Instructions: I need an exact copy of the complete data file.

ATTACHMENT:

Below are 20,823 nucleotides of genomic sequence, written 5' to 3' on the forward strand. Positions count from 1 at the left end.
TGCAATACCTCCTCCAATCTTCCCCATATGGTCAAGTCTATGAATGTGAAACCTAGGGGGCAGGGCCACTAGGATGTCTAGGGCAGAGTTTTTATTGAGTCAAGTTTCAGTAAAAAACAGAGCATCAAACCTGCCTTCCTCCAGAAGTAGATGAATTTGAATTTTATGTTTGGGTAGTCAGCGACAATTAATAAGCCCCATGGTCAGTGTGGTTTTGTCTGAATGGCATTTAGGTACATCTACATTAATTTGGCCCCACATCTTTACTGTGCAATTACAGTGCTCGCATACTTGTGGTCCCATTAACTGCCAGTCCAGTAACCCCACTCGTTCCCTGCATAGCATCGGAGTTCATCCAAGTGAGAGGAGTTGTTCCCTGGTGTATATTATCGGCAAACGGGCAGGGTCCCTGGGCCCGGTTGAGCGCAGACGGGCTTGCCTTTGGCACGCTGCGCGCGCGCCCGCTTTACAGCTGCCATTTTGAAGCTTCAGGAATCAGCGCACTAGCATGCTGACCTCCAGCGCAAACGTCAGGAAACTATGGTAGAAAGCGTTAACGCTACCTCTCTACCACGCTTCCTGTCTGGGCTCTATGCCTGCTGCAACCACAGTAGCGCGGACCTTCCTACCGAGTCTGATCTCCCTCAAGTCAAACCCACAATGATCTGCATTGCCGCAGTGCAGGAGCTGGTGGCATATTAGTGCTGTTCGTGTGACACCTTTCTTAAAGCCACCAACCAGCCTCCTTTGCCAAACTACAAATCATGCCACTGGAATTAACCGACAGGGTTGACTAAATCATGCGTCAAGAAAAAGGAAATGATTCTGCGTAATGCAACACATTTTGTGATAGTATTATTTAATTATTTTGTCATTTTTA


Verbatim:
Below are 20,823 nucleotides of genomic sequence, written 5' to 3' on the forward strand. Positions count from 1 at the left end.
TGCAATACCTCCTCCAATCTTCCCCATATGGTCAAGTCTATGAATGTGAAACCTAGGGGGCAGGGCCACTAGGATGTCTAGGGCAGAGTTTTTATTGAGTCAAGTTTCAGTAAAAAACAGAGCATCAAACCTGCCTTCCTCCAGAAGTAGATGAATTTGAATTTTATGTTTGGGTAGTCAGCGACAATTAATAAGCCCCATGGTCAGTGTGGTTTTGTCTGAATGGCATTTAGGTACATCTACATTAATTTGGCCCCACATCTTTACTGTGCAATTACAGTGCTCGCATACTTGTGGTCCCATTAACTGCCAGTCCAGTAACCCCACTCGTTCCCTGCATAGCATCGGAGTTCATCCAAGTGAGAGGAGTTGTTCCCTGGTGTATATTATCGGCAAACGGGCAGGGTCCCTGGGCCCGGTTGAGCGCAGACGGGCTTGCCTTTGGCACGCTGCGCGCGCGCCCGCTTTACAGCTGCCATTTTGAAGCTTCAGGAATCAGCGCACTAGCATGCTGACCTCCAGCGCAAACGTCAGGAAACTATGGTAGAAAGCGTTAACGCTACCTCTCTACCACGCTTCCTGTCTGGGCTCTATGCCTGCTGCAACCACAGTAGCGCGGACCTTCCTACCGAGTCTGATCTCCCTCAAGTCAAACCCACAATGATCTGCATTGCCGCAGTGCAGGAGCTGGTGGCATATTAGTGCTGTTCGTGTGACACCTTTCTTAAAGCCACCAACCAGCCTCCTTTGCCAAACTACAAATCATGCCACTGGAATTAACCGACAGGGTTGACTAAATCATGCGTCAAGAAAAAGGAAATGATTCTGCGTAATGCAACACATTTTGTGATAGTATTATTTAATTATTTTGTCATTTTTA